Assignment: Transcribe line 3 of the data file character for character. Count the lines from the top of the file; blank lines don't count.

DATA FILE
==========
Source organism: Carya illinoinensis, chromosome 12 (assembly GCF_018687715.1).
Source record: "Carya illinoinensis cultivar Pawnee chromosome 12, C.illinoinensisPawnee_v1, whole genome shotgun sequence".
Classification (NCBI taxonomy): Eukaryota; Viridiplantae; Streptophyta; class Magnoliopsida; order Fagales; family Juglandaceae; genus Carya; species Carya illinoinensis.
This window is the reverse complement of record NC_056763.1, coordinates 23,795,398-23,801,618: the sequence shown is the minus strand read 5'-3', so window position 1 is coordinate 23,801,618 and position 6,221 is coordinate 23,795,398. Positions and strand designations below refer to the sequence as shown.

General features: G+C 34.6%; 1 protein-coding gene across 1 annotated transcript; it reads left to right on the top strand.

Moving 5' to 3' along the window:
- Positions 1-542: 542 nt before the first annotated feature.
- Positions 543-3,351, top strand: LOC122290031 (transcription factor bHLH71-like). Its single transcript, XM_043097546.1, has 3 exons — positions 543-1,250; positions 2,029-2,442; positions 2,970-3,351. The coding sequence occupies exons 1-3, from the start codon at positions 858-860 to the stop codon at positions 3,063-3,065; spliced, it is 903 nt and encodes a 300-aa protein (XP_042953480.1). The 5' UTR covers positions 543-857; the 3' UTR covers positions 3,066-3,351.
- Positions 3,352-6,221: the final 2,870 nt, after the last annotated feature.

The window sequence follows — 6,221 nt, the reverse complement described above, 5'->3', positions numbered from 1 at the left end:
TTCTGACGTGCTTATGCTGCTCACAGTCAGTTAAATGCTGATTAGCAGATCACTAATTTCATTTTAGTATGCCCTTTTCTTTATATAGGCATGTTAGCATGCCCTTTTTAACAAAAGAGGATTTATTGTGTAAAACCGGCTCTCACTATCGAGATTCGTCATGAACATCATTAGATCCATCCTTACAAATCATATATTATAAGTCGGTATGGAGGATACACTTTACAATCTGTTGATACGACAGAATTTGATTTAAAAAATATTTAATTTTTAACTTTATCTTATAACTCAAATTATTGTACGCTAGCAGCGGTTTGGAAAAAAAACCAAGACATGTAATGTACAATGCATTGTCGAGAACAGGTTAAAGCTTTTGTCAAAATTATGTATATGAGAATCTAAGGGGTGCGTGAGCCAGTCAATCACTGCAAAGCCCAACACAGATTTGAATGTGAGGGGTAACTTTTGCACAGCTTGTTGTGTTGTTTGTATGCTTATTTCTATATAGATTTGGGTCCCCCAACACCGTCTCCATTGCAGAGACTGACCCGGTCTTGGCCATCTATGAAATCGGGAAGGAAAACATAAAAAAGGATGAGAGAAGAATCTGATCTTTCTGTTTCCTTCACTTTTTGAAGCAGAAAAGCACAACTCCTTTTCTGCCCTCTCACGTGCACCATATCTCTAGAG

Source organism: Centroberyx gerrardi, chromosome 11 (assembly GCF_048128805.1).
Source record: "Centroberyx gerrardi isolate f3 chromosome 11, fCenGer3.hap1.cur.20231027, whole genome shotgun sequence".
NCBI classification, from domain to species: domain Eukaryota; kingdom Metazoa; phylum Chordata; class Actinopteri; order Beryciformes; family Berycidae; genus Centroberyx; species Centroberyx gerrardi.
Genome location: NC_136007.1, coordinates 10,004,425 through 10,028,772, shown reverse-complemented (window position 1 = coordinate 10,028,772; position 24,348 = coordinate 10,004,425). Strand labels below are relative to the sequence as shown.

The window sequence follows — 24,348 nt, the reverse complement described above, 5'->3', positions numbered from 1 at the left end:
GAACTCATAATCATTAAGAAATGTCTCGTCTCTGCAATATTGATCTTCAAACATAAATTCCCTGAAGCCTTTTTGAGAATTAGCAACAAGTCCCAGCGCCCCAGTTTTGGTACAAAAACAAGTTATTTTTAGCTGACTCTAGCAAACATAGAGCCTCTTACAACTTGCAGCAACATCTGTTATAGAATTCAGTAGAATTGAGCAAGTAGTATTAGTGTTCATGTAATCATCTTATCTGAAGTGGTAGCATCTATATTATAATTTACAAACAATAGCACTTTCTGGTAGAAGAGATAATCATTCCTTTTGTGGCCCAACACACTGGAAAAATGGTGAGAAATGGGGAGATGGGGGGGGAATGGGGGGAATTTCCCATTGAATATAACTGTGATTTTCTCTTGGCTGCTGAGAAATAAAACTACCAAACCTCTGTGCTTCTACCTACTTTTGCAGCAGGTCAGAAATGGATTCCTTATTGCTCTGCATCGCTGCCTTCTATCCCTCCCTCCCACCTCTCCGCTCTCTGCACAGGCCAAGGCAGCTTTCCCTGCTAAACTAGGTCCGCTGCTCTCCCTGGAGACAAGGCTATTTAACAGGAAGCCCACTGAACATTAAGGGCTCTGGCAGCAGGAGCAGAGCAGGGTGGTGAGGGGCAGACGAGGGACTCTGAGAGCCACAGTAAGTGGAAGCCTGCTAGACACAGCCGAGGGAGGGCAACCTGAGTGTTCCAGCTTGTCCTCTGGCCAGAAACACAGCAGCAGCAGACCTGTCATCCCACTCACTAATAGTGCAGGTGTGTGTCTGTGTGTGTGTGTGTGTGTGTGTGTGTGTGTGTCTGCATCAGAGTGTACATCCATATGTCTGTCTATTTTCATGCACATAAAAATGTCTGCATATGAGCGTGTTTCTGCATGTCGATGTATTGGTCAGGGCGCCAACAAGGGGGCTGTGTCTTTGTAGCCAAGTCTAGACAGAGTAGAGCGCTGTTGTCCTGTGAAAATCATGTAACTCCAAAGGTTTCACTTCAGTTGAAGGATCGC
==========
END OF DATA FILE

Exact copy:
Classification (NCBI taxonomy): Eukaryota; Viridiplantae; Streptophyta; class Magnoliopsida; order Fagales; family Juglandaceae; genus Carya; species Carya illinoinensis.